** the stylistic nature of the Disney Afternoon show could be a bit more malleable – Darkwing Duck and Bonkers were “wackier” than Ducktales, which itself was looser than TaleSpin – but even in all those cases, fully-realized characters and fully-realized worlds were still firmly established.
Dreamworks’ current business struggles exist because it’s too busy spreading brands instead of building them.
This NYTimes’ writeup reads like a parody of a press release of a press release. Dreamworks Animation is rolling out a “comeback campaign” of the iconic character of Lassie, pushing the canine not as a rebooted movie star, but as a merchandise icon – a face that, most likely, will be plastered on several toys and backpacks and studio backlots and canine-related goods. Lassie, who hasn’t been significantly in the public conversation since the 70s, will be forced upon us in a prepackaged mold along the line of Grumpy Cat and Doge, and of course, we all know how well corporate-backed memes work out, no matter how much money you put behind them. Time will tell if this is an effective strategy, but this pretty much a striking example of everything that Dreamworks is doing wrong.
As the article notes, Dreamworks Animation has lost money in the last two quarters, due to its underperforming films, which has also led to a wave of firings. Arguably, it forced the studio to switch the premieres of Home and The Penguins of Madagascar: the belief being that the more well-known property will do better financially than the original one, thus helping its bottom line for at least the end of the year. Beyond that though, if one were to actually look at the more specific dealings that Dreamworks have been engaging in, collectively, it reeks of desperation. No one would fault the company for its desire to put itself into as many avenues of content production as possible, producing series for broadcast networks, Netflix, and Youtube – the future of entertainment is there, somewhere, and it’s good to have a foot in the ground floor of all of them – but it makes Dreamworks seem distracted and chaotic, spreading its resources thin to produce mediocre, sub-par content.
To get into the company’s current mistakes, we should begin years ago, when the successes of Madagascar, How to Train Your Dragon, Kung Fu Panda, and even Monsters Vs. Aliens, put Dreamworks Animation up there along side Pixar as a studio that pushed the boundaries of animated cinema. Prior to that point, Dreamworks was a laughing stock, that silly company that made Shark Tale and Shrek, a franchise that is increasingly looked upon as a joke (in fairness, its declining-in-quality sequels contributed to that). The successes of those later films didn’t give Dreamworks the kind of critical consensus that Pixar had at that time, but it proved that the studio could produce enjoyable content not stewing in pop culture references, content with large worlds, rich ideas, and, most importantly, visual variety. (Madagascar brought decent Looney Tunes-esque quality to CGI, a feat almost thought impossible; How to Train Your Dragon created soaring, breath-taking flight visuals; Kung Fu Panda made incredible, thrilling fight-sequences. Monsters Vs. Aliens was just coasting: it’s a pretty terrible, forgettable film.)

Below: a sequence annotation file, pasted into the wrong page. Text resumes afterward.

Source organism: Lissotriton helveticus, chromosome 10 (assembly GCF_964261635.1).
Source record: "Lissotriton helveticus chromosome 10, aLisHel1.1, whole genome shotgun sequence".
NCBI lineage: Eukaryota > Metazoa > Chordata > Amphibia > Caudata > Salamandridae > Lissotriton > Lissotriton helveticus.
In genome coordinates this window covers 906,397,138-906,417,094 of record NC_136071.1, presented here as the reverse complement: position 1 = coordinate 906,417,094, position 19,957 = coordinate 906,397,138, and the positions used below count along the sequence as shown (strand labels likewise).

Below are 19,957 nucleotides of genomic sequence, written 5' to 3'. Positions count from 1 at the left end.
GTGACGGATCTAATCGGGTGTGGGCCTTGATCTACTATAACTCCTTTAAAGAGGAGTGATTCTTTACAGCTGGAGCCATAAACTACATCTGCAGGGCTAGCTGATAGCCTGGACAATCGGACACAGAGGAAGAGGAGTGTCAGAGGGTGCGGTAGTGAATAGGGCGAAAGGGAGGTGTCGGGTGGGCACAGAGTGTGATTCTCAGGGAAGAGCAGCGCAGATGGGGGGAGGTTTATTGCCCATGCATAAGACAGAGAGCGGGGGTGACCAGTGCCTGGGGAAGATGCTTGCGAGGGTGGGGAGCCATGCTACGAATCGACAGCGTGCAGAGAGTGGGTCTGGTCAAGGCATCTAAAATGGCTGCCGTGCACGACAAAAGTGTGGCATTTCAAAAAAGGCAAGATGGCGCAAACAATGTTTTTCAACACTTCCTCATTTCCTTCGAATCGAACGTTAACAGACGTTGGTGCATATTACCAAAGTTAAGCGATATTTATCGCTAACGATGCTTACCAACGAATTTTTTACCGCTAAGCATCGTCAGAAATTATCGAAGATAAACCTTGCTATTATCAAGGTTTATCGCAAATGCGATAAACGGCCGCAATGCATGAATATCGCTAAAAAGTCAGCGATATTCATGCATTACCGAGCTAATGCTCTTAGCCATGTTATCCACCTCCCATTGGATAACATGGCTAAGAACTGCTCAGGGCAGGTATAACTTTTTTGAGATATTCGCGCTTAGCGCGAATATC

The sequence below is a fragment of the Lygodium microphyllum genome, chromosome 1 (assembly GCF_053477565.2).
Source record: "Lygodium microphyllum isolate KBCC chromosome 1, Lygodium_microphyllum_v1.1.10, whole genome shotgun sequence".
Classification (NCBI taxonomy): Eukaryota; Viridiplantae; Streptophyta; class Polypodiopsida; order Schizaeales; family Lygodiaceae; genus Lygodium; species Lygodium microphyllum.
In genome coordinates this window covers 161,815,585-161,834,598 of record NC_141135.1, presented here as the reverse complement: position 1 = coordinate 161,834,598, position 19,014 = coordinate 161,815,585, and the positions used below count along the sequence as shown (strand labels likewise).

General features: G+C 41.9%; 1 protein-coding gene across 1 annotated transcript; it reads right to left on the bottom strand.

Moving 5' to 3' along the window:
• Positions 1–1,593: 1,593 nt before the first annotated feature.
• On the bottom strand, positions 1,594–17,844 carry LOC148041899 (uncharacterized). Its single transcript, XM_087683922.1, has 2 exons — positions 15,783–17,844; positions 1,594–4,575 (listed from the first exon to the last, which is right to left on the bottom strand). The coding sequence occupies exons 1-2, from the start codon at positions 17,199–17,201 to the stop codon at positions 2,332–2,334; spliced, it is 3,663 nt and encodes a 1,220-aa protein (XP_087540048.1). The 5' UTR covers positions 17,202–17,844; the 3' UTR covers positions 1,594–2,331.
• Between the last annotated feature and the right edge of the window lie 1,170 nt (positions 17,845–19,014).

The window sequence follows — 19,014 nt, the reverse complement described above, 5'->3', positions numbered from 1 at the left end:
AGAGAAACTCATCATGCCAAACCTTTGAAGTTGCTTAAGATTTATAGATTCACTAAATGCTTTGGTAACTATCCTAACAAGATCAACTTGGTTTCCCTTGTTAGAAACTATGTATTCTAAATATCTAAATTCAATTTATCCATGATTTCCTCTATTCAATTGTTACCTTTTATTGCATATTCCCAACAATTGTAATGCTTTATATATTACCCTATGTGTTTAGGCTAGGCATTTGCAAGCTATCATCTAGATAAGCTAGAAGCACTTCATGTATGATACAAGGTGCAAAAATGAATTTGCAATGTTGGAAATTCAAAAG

Deals were put in place to create TV series out of them, which is nothing new, of course. Disney was doing that with great success in the late 90s. Penguins of Madagascar was the first one out, followed by Kung Fu Panda: Legends of Awesomeness, and while the quality of these two shows varies (Penguins of Madagascar had more good than bad episodes; Kung Fu Panda: Legends of Awesomeness, more bad than good), there was a tight focus of pushing these properties through the Nickelodeon partnership, and they were helmed with talented animation producers, who worked on classic shows like Kim Possible and Darkwing Duck. With Monsters Vs. Aliens and Dragons: Riders of Berk coming up the pipeline, a Nick/Dreamworks block of animated shows seemed both ideal and inevitable, like Marvel’s deal with Disney and DC’s deal with Cartoon Network. The truest form of synergy in action.
Then a lot of things broke down. Disney bought Marvel, which meant the original Marvel shows had to be cancelled and “redone,” which threw fans for a loop. CN gave up on DC’s properties so haphazardly, with only Teen Titans Go! being the only thing left. Nick was going through its own quiet mini-transition, doubling down on its live-action properties, which left Penguins languishing and Kung Fu Panda only intermittently aired. They were already committed to Monsters vs. Alien, which received a mild marking push, and only netted a single, mediocre season. It didn’t help that Monsters. Vs. Aliens is a weak film, with characters that weren’t strong or appealing enough to carry a series. But Dreamworks was committed; we could arguably say the company’s current “throw it at the wall and see what sticks” mentality when it comes to branding began here.
Curiously, Dragons: Riders of Berk was sold to CN, which should’ve been given to Nick to push for that “Dreamworks Animation Block”. The thing is, CN was going through a very rocky period, with Stu Snyder causing havoc. (His dismissal didn’t help Dragon’s cause, as the current slate of CN’s lineup and TV show pickups clearly indicate the network is going for a signature look.) That being said, Dragons: Riders of Berk is a visually nifty show, even for TV, but is lackluster and dry, lacking any sense of character development. Its emphasis on creating “new” dragons was less a way to explore the world of Berk and more an excuse to line toy stores with new dragon action figures. Add to it the network’s mild marketing push as well, and it’s a wonder anyone watched the show at all.